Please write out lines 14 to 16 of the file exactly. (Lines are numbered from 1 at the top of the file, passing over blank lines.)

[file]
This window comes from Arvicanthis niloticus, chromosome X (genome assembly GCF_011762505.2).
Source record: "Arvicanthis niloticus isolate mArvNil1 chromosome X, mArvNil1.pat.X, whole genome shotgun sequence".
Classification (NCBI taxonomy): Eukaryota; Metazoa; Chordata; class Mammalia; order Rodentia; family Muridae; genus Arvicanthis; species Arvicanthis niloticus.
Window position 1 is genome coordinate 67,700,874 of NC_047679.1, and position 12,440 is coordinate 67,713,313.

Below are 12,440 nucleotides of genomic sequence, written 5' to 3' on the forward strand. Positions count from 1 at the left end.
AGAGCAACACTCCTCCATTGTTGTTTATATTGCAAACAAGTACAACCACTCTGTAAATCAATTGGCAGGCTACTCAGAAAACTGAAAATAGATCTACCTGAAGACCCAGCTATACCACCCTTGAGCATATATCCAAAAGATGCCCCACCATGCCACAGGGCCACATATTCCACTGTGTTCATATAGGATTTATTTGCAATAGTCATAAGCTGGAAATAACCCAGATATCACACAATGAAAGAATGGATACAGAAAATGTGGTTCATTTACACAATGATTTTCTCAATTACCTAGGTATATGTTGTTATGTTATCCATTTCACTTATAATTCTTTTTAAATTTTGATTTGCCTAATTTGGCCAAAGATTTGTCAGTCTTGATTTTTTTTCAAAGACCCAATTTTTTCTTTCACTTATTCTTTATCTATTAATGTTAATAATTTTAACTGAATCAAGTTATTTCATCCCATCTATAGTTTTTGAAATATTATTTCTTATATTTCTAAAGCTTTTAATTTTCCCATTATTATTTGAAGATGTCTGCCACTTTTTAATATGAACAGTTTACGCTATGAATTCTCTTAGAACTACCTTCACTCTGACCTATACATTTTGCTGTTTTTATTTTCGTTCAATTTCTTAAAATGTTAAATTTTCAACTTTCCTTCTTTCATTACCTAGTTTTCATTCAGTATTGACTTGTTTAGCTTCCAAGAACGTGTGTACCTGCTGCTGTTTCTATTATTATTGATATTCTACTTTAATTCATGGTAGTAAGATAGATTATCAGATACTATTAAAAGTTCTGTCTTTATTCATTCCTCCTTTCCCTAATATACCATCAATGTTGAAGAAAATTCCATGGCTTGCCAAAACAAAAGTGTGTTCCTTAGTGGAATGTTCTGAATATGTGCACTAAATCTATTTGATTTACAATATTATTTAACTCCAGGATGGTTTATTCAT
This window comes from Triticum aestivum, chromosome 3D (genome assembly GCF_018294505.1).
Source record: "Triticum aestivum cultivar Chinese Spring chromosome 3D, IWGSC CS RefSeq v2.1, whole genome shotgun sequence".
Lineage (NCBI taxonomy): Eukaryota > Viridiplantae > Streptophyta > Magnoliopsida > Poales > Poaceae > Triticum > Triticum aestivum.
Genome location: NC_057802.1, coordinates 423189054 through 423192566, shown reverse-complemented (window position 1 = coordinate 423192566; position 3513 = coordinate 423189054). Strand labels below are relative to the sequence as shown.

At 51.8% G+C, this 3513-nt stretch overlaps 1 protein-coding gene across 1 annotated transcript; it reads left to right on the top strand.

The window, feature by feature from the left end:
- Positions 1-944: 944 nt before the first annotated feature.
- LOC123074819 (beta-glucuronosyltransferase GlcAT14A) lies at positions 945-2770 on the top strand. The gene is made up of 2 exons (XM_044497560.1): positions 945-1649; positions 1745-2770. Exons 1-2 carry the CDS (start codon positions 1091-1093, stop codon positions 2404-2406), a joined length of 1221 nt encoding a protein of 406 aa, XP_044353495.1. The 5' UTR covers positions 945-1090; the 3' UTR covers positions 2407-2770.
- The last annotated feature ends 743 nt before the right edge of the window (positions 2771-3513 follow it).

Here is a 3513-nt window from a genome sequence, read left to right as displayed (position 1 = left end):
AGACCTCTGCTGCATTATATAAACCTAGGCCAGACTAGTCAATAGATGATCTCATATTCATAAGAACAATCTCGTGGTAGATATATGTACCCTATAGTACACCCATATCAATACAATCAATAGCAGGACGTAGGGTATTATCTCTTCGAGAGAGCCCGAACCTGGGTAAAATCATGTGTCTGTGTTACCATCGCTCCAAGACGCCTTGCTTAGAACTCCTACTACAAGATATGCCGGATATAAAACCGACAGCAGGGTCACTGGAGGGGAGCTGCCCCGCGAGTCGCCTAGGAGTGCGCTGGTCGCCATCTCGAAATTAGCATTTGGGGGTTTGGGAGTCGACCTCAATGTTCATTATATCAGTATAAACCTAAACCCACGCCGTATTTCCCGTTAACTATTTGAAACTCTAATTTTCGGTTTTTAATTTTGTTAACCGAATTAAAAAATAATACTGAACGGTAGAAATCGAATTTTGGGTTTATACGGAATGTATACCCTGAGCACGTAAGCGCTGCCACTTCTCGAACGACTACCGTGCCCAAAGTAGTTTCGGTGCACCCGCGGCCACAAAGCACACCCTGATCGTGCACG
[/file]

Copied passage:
- LOC123074819 (beta-glucuronosyltransferase GlcAT14A) lies at positions 945-2770 on the top strand. The gene is made up of 2 exons (XM_044497560.1): positions 945-1649; positions 1745-2770. Exons 1-2 carry the CDS (start codon positions 1091-1093, stop codon positions 2404-2406), a joined length of 1221 nt encoding a protein of 406 aa, XP_044353495.1. The 5' UTR covers positions 945-1090; the 3' UTR covers positions 2407-2770.
- The last annotated feature ends 743 nt before the right edge of the window (positions 2771-3513 follow it).

Here is a 3513-nt window from a genome sequence, read left to right as displayed (position 1 = left end):